A Republican Virginia lawmaker has filed a bill to create a regulated marijuana market in the Commonwealth, but it’s drawing mixed reactions from advocates, some of whom view it as a giveaway to large, multi-state operators at the expense of equity for people harmed by the war on drugs.
Del. Keith Hodges (R) introduced the legislation, which would build on Virginia’s current law that allows legal adult-use cannabis possession and personal cultivation by establishing a commercial marketplace.
Advocates have been pushing the legislature to take the step to allow sales to begin. Lawmakers did include regulatory language as part of the legalization bill they passed in 2021 under full Democratic control of the state government. However, those components were subject to reenactment by a future legislature, and lawmakers didn’t do that in the 2022 session that saw Republicans back in control of the House of Delegates and governor’s office.
What this latest proposal, HB 1464, would do is amend the previously passed regulatory provisions, giving legislators an alternative model for the market. Some have defended the measure, arguing that the revised language provides a necessary and practical path forward to finally give consumers access to regulated products under a partially GOP-controlled legislature and administration. Others find the changes, particularly as they concern social equity provisions, unworkable.
The bill proposes to remove language that calls on regulators to develop standards on prioritizing social equity applicants. Instead, regulators would need to consider ways to prioritize any applicant who intends to operate in a historically economically disadvantaged area, rather than those who are from such an area.
It would also delete language that calls for a cannabis business and equity task force to develop requirements for prospective multi-license holders to submit “diversity, equity, and inclusion plans,” for example. And it would delete an entire section that lays out social equity license applicant criteria such as ownership by people with prior cannabis convictions.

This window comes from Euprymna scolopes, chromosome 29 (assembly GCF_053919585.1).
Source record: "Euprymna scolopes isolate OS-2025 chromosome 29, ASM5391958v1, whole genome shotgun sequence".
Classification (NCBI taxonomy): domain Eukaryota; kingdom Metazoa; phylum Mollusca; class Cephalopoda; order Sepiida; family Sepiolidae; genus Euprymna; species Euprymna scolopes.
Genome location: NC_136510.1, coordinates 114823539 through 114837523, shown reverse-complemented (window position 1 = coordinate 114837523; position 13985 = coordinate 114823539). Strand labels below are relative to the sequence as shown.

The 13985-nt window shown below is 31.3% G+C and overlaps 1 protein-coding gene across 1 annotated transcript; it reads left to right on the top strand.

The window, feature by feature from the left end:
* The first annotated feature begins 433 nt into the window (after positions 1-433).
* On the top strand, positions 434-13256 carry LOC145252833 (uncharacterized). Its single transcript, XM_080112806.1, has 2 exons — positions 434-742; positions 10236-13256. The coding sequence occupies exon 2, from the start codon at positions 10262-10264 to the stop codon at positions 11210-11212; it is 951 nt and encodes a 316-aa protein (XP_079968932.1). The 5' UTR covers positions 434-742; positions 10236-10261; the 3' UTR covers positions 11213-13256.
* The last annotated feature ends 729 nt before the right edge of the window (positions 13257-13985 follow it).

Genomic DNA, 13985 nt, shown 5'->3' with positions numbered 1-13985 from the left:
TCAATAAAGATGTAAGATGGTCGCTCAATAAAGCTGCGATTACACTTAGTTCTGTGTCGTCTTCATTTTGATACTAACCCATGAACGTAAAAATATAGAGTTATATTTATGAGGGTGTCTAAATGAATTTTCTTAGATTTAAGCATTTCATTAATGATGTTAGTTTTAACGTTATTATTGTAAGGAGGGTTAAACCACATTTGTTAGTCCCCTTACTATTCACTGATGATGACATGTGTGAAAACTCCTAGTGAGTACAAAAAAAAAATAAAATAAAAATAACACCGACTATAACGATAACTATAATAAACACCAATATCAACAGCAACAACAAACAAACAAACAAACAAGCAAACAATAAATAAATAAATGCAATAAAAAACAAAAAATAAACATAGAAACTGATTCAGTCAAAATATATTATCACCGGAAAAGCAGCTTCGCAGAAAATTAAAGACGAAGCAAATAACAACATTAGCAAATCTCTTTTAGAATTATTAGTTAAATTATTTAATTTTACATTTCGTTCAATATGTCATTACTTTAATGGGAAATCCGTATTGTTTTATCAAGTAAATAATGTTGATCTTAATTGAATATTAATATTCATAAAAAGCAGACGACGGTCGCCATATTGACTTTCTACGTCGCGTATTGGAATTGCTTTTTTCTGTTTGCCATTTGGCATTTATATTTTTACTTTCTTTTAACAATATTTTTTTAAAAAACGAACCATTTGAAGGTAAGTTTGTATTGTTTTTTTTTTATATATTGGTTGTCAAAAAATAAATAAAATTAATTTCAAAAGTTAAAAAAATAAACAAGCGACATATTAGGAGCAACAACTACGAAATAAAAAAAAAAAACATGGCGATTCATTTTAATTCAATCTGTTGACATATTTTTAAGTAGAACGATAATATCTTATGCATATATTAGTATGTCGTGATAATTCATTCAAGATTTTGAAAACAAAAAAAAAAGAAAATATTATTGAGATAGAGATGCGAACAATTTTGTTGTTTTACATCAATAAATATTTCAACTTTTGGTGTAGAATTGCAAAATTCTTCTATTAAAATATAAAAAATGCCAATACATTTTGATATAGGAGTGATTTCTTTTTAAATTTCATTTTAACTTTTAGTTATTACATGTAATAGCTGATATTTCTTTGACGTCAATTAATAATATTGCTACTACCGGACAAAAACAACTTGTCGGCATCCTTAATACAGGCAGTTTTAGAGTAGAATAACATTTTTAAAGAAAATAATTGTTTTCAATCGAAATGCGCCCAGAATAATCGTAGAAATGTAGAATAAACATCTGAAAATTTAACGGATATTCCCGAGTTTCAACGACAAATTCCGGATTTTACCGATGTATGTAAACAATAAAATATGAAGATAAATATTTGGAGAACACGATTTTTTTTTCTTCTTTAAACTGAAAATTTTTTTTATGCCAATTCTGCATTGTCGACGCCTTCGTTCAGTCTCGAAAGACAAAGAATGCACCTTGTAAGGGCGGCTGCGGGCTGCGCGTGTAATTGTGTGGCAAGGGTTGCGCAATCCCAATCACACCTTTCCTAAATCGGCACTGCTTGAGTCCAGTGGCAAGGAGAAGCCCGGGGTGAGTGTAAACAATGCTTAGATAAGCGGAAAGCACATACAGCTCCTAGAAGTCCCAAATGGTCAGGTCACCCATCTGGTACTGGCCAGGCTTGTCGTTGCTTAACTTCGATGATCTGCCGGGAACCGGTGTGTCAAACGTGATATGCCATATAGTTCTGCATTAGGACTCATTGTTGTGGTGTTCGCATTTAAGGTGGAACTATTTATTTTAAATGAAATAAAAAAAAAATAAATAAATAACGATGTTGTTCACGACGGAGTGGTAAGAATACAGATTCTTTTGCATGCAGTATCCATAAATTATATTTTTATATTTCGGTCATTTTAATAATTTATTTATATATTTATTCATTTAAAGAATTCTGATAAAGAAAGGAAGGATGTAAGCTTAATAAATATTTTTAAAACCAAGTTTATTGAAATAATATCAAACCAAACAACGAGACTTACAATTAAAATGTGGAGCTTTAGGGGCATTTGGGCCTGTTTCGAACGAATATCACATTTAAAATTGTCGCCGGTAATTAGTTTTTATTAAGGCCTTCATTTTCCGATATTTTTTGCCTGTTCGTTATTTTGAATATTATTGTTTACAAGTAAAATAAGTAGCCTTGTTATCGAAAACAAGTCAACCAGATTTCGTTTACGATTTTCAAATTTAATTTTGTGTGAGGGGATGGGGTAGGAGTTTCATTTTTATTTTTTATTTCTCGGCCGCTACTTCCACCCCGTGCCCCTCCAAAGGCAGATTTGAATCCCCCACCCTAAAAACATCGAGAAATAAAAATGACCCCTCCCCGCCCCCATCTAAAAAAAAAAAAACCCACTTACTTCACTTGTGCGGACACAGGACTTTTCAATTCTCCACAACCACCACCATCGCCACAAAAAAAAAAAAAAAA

“It’s a major shift to replace policies empowering people in communities harmed by the drug war with new financial benefits for corporations who locate their businesses in disadvantaged areas—essentially bringing in outside companies to target poor people for profit,” Shaleen Title, founder of the Parabola Center, told Marijuana Moment. “These predatory tactics are neither new nor equitable.”
Similarly, the group Marijuana Justice Virginia said the proposed legislation “erases any commitment to addressing the harm of marijuana prohibition that continues to specifically target Black Virginians.”
“This proposal essentially lays out the red carpet allowing for an egregious MSO benefit plan sponsored by the Commonwealth of Virginia,” the organization said.
A staffer in Hodge’s office told Marijuana Moment that the sponsor was not immediately available to comment on advocates’ concerns.
Other supporters of the legislation say that the deletion of the social equity applicant language reflects an interest in simplifying the statute and makes the bill more passable in the conservative legislature.
Hodges’s bill further prioritizes licensing for existing pharmaceutical processors, industrial hemp processors and medical cannabis dispensaries. One way it does that is by preventing localities from blocking them from receiving any licenses even if voters approved a local opt-out referendum to ban newly licensed marijuana businesses.
Small cannabis businesses would be allowed to enter into cooperatives with other small business licensees to “lease space and cultivate, manufacture, and sell retail marijuana and retail marijuana products on the premises of another licensee” under the proposal.
Marijuana sales would be subject to a 10 percent excise tax, but the legislation would strike language about how those funds would be distributed. For example, it would no longer mandate that 30 percent of tax revenue go toward a Cannabis Equity Reinvestment Fund.
The delegate’s measure would also add a section stipulating that banks and credit unions that work with state-licensed marijuana businesses could not be penalized under state law simply because they service the industry.
In terms of a timeline, the bill says that regulators with the Virginia Cannabis Control Authority would need to promulgate rules to implement the law by September 1, 2023. However, they couldn’t issue new licenses until July 1, 2024.